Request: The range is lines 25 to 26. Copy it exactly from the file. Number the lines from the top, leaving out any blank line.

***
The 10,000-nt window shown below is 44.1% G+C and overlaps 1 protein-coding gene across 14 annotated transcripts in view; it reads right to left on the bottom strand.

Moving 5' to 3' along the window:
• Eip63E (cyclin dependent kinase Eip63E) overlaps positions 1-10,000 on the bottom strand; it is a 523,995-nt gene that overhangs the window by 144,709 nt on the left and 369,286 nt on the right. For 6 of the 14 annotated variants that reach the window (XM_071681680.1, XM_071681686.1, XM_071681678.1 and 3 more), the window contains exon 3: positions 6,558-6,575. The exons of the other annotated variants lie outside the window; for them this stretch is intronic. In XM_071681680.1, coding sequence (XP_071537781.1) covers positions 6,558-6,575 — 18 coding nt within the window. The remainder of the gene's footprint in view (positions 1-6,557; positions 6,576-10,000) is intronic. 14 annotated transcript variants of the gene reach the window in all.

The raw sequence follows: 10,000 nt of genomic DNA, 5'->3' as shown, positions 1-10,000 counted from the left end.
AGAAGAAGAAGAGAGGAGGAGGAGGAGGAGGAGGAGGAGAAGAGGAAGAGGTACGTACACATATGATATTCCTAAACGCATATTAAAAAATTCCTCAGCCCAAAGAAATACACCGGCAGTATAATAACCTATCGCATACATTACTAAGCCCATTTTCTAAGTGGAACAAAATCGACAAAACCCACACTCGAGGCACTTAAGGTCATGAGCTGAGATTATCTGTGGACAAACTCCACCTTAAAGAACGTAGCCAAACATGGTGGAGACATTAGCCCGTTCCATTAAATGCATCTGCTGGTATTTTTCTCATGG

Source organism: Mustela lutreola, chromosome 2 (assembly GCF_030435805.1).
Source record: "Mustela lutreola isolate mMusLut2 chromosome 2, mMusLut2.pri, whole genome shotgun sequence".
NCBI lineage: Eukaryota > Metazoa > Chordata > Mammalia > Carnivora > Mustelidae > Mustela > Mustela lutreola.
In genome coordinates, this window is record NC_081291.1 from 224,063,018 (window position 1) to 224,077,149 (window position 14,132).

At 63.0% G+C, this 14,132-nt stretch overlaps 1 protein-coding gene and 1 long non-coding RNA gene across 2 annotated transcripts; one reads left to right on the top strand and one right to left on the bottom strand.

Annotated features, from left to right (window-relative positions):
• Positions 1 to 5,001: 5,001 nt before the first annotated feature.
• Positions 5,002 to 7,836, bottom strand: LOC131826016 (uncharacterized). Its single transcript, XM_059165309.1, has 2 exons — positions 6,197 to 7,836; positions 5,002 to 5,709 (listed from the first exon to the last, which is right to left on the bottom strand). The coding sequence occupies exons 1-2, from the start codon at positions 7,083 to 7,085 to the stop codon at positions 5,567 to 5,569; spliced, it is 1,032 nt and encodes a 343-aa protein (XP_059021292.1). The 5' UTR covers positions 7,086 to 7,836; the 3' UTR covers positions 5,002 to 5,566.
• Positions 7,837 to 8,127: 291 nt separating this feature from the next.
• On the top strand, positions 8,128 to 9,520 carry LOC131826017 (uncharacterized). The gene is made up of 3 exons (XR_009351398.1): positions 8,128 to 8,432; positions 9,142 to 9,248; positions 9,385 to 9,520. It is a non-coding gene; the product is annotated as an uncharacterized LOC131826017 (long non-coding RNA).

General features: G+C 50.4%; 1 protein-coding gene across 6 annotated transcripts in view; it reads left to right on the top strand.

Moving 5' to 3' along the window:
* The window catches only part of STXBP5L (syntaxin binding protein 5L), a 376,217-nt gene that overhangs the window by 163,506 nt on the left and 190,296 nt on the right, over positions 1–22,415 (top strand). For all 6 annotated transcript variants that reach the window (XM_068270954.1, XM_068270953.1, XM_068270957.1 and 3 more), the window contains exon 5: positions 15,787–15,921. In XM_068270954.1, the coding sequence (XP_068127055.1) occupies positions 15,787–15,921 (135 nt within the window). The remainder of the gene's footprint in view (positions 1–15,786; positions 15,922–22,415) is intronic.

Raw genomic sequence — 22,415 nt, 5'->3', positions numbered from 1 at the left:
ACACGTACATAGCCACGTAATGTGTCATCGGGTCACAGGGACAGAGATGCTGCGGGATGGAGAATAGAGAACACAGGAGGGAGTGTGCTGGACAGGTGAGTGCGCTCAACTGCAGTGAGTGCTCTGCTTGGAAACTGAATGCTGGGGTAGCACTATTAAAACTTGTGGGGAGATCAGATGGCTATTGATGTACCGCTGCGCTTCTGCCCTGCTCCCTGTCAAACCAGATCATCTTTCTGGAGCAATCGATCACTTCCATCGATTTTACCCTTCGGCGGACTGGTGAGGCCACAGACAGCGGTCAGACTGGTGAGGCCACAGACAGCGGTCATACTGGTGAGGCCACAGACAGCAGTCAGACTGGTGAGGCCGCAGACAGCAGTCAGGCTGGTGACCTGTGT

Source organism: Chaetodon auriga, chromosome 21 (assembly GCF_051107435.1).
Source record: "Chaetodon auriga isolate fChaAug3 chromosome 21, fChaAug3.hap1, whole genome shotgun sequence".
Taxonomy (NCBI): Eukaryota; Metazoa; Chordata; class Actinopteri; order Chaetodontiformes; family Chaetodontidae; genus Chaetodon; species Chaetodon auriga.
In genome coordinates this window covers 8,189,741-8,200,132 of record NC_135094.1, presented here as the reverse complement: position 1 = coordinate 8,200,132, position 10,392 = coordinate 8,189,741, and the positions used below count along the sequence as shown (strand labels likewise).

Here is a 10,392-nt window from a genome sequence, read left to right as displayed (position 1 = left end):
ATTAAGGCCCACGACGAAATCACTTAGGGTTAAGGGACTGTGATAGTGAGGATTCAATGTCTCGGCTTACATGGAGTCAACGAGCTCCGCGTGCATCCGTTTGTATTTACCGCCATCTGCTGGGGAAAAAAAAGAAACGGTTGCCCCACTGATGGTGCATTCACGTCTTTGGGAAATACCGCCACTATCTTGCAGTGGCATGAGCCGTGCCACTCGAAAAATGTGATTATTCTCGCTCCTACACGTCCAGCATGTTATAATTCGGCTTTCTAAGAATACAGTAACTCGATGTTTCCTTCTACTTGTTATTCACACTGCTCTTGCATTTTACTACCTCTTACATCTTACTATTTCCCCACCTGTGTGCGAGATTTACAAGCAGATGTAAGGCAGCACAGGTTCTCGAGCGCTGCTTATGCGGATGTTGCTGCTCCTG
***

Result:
Here is a 10,392-nt window from a genome sequence, read left to right as displayed (position 1 = left end):
ATTAAGGCCCACGACGAAATCACTTAGGGTTAAGGGACTGTGATAGTGAGGATTCAATGTCTCGGCTTACATGGAGTCAACGAGCTCCGCGTGCATCCGTTTGTATTTACCGCCATCTGCTGGGGAAAAAAAAGAAACGGTTGCCCCACTGATGGTGCATTCACGTCTTTGGGAAATACCGCCACTATCTTGCAGTGGCATGAGCCGTGCCACTCGAAAAATGTGATTATTCTCGCTCCTACACGTCCAGCATGTTATAATTCGGCTTTCTAAGAATACAGTAACTCGATGTTTCCTTCTACTTGTTATTCACACTGCTCTTGCATTTTACTACCTCTTACATCTTACTATTTCCCCACCTGTGTGCGAGATTTACAAGCAGATGTAAGGCAGCACAGGTTCTCGAGCGCTGCTTATGCGGATGTTGCTGCTCCTG